First published on 20 Jan 2012. Updated on 24 Feb 2014.
It’s taken a long time for Australia to cotton on to Wanda Sykes. 25 years in fact. Starting her stand-up career way back in 1987, Sykes has since gone on to become one of the biggest names in US comedy. She’s won four Emmys, starred in three of her own TV shows, written and starred in The Chris Rock Show and Curb Your Enthusiasm, appeared in films such as Evan Almighty and Over the Hedge, made three HBO stand-up specials (most recently 2009’s I’ma Be Me), was declared America’s Best Female Comic in 2001, and in 2009 she performed in front of President Obama at the White House Correspondents' Dinner. Her CV is, you might say, comprehensive.
But stand-up has always been Sykes’ first love. Known these days for her sharp-tongued blend of personal observation and hard-edged social commentary, Sykes says back when she started she was more “doing an impression of what I thought stand-up was. Which at the time was a mix of Seinfeld and, I guess, Sinbad. Mostly for the brightly coloured baggy pants.”
But as the years have gone on, she’s found her stand-up becoming increasingly outspoken and political in nature. “It’s a confidence thing. You take more chances, expose more of yourself on stage”, she says, before adding with a laugh, “It’s an age thing too. I mean, I’m 47. I’ve got kids. I don’t give a fuck what the rest of you think!”
For many Australians, their introduction to Sykes was through her performance at the 2009 White House Correspondents' Dinner. It was a historic moment – Sykes was the first black female and first LGBT performer to perform at the event, which also happened to be the first Correspondents' Dinner presided over by a black President. “I couldn’t really believe they’d want to take a chance on me. I was like, are you sure you’re calling the right person? You have seen me perform, right?” Not that she pulled her punches for the occasion: the routine featured an extended riff on Rush Limbaugh where she jokingly described him as the 20th 9/11 hijacker.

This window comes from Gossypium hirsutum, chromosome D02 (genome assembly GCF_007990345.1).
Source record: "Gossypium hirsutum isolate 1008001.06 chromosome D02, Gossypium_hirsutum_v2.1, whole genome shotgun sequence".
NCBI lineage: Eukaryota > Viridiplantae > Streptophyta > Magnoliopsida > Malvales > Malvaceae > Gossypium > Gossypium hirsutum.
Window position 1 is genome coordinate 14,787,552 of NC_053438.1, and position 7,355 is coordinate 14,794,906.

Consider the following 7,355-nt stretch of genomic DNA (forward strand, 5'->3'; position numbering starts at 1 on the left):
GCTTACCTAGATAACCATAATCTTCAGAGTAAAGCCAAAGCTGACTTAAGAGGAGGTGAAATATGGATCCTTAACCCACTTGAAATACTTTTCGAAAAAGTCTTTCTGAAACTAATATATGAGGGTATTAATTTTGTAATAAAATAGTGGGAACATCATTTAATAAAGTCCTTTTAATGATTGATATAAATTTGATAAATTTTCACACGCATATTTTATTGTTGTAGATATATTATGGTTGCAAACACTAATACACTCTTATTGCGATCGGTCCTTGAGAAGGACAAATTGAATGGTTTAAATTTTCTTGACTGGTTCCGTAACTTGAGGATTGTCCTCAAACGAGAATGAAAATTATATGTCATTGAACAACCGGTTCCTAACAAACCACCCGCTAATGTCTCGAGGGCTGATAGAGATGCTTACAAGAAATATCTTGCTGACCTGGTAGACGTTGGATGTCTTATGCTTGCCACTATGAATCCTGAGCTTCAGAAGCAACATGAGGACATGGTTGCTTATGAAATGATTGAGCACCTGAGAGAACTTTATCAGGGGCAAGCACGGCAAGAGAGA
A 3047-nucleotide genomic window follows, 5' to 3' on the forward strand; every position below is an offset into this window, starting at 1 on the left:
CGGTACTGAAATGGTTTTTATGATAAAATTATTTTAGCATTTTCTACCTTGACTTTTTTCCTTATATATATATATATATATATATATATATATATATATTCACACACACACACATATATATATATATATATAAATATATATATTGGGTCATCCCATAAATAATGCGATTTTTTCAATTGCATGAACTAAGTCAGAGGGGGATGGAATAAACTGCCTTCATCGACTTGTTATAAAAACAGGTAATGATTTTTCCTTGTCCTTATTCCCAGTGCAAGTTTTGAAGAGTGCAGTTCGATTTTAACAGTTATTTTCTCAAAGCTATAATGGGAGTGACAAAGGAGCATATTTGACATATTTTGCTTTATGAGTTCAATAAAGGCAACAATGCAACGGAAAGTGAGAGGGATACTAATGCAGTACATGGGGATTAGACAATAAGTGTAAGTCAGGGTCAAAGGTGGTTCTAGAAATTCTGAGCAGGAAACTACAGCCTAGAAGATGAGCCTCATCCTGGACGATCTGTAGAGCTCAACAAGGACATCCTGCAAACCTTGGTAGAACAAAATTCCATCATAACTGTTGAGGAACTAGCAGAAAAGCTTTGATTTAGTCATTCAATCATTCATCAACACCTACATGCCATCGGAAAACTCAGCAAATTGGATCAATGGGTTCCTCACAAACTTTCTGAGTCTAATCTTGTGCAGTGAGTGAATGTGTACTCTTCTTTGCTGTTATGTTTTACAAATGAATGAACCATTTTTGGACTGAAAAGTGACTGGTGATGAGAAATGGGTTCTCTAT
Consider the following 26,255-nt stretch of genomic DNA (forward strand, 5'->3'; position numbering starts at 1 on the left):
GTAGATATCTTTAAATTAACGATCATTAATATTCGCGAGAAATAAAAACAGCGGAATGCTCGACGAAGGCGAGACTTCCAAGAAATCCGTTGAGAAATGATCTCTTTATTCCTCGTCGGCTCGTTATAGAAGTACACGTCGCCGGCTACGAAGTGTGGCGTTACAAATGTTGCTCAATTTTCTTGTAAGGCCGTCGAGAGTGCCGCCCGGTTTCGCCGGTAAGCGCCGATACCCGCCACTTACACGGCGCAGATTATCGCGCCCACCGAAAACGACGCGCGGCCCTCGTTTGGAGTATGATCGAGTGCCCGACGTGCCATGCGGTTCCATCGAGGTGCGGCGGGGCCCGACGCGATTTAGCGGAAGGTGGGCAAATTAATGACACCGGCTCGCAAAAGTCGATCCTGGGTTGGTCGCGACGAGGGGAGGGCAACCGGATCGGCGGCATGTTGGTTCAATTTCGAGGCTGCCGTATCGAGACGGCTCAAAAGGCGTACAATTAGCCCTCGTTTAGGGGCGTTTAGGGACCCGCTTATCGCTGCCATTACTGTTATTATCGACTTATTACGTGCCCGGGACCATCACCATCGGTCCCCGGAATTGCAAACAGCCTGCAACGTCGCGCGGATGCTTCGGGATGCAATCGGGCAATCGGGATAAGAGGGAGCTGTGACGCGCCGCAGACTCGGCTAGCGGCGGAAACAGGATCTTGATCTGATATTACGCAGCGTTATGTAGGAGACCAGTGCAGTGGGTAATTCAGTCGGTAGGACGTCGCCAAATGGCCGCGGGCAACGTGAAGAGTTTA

Sykes is finally making her Australian debut at the 2012 Melbourne International Comedy Festival. As to what audiences can expect from her: “I’m gonna mix it up. My comedy is where I am at the time, but I’ve also got to make sure I’m bringing people who might not know me so well on to the same page. So it’s a balancing act. You know, I can’t just jump in with jokes about my first wife and my white babies.”